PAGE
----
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Price slashing begins in windup to second generation Gear launch

Launched last year, Samsung Electronics Comp., Ltd.'s (KRX:005935) (KRX:005930) Galaxy Gear saw a high price ($299 USD) and mixed reviews.  Sales were okay, but not great, and many questioned whether smartwatches were truly "the next big thing" as some had suggested.
Samsung, which has been making smartwatches ever since it released a phone-equipped watch back in 1999, still believes in the form factor and has said it will release a second-generation Gear alongside the Galaxy S5 in April.
With that device expected to be unveiled late this month at the 2014 Mobile World Convention (MWC) in Barcelona, Spain, Samsung has begun cut the prices on its previous generation model to reduce stock.

First-generation Galaxy Gear Smartwatch

The watch launched in late Sept. 2013, priced at $299 USD, but was marked up as high as ~$355 USD in some regions (e.g. India where the price was RS22,290).  Last month, Samsung cut the price to around $305 USD in some regions (e.g. RS18,290 in India) and as little as $270 USD in the U.S.

Samsung watches

Now it's finalized yet another cut, which reduces the price to ~$245 USD in the pricier regions (e.g. RS15,290 in India).  In the U.S. a price cut has not been announced, but in coming weeks the price of the half-year-old device is expected to dip to around $210-220 USD.
The wearables market is growing, if not in the leaps and bounds some expected. 
Last year, Qualcomm, Inc.'s (QCOM) $299 USD Mirasol display-equipped Toq smartwatch and the $199 USD SmartWatch 2 from Sony Corp. (TYO:6758) battled with the Gear for market dominance.  None of the products sold in large numbers, but the Gear was the most successful, possibly cracking the million unit mark in late Dec. 2013 (Samsung noted 800k had been sold by mid-November).  The Gear also reportedly had a high return rate, so take that figure with a grain of salt.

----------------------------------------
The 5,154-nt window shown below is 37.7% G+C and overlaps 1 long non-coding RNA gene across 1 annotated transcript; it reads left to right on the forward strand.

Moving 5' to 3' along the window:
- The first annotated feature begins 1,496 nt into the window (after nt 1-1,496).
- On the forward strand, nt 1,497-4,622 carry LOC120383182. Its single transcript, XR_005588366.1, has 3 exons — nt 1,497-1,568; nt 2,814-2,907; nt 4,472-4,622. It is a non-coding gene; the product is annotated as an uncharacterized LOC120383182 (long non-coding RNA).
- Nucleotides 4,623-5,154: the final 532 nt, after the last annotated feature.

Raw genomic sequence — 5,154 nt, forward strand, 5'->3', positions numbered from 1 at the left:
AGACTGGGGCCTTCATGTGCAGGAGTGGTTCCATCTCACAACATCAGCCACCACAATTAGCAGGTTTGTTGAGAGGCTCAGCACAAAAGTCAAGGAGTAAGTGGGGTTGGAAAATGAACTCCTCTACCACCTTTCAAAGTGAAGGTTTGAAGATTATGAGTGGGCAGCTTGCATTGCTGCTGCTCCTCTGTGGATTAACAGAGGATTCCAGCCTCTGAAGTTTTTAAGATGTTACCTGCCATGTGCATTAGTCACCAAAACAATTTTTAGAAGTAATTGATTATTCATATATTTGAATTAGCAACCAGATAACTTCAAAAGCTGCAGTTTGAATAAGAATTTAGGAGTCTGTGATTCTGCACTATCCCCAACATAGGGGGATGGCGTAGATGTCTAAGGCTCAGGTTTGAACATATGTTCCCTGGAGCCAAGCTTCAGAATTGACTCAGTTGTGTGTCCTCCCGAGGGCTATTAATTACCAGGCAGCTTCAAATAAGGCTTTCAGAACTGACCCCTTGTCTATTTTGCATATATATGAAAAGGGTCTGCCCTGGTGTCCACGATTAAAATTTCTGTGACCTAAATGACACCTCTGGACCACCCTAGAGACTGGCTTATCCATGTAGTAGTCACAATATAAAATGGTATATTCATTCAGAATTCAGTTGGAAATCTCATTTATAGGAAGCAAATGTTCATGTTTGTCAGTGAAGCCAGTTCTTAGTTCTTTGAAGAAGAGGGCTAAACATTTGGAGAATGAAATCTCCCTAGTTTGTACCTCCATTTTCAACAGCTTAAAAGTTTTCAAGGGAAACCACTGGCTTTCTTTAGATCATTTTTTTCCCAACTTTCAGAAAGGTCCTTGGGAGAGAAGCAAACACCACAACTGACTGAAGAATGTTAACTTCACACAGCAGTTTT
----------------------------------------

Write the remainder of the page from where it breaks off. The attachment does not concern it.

Rumors are still circulating that 2014 will bring an Apple, Inc. (AAPL) "iWatch", a Google Inc. (GOOG) Nexus watch (manufactured by a third party partner), and a Microsoft Corp. (MSFTSurface smartwatch.  Don't count on any of these devices, however, as we heard those same rumors in 2013 with nary a product from the mobile platform market's big three.

Apple is rumored to be developing a smartwatch. [Image Source: Lunatic]
There are many factors at play, but one thing's for sure -- Samsung will need to expand the app selection and make a better pitch for people to take the Galaxy Gear 2 smartwatch seriously.

Source: Samsung India

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By CZroe on 2/5/2014 11:44:52 AM , Rating: 2
The Galaxy Gear would have sold EVEN more. People sharing my opinion also contribute to the masses it could appeal to. The vast majority of its owners bought it for the same features a device like I described also has.

The real problem is that there is very little ground covered between simple notification devices and full-blown wrist computing. The industry should be ashamed to focus so much on wearables and still miss this. So far, only Pebble comes close. It's frustrating that a 2006 product that few even seem to know about got the balance better, but I will settle for a Pebble when the price is right.

There's no shortage of Bluetooth wearables now that look like watches, but they all lack something important. Martian has no dedicated playback controls. Citizen has no display. Casio has no availability (plus, the G-Shock is hideous). MBW-150 clone lacks music controls. There's nothing fully functional and watch-like between a Fit Bit and a Pebble. Because I'm not too hung up on it being watch-like, I will eventually get a Pebble or Pebble Steel.

I'm not saying that I would rather the Gear not exist, I'm saying that I'd rather it exist in addition to something else. I'm not totally against having a gizmo that doesn't even pretend to be a watch strapped to my wrist. As I pointed out before, they are even getting that wrong. What worries me is that Apple will probably be the first to make a wearable that's worth giving up the stealth watch form factor and that would be a huge missed opportunity for everyone else. The Gear should be something like a Chromecast in that it isn't quite a remote display nor a full-function device. My ideal device would tap into the cloud/phone for full-featured use and could even be a remote/secondary display if the particular app required it (APIs for most other things).

Get cracking!

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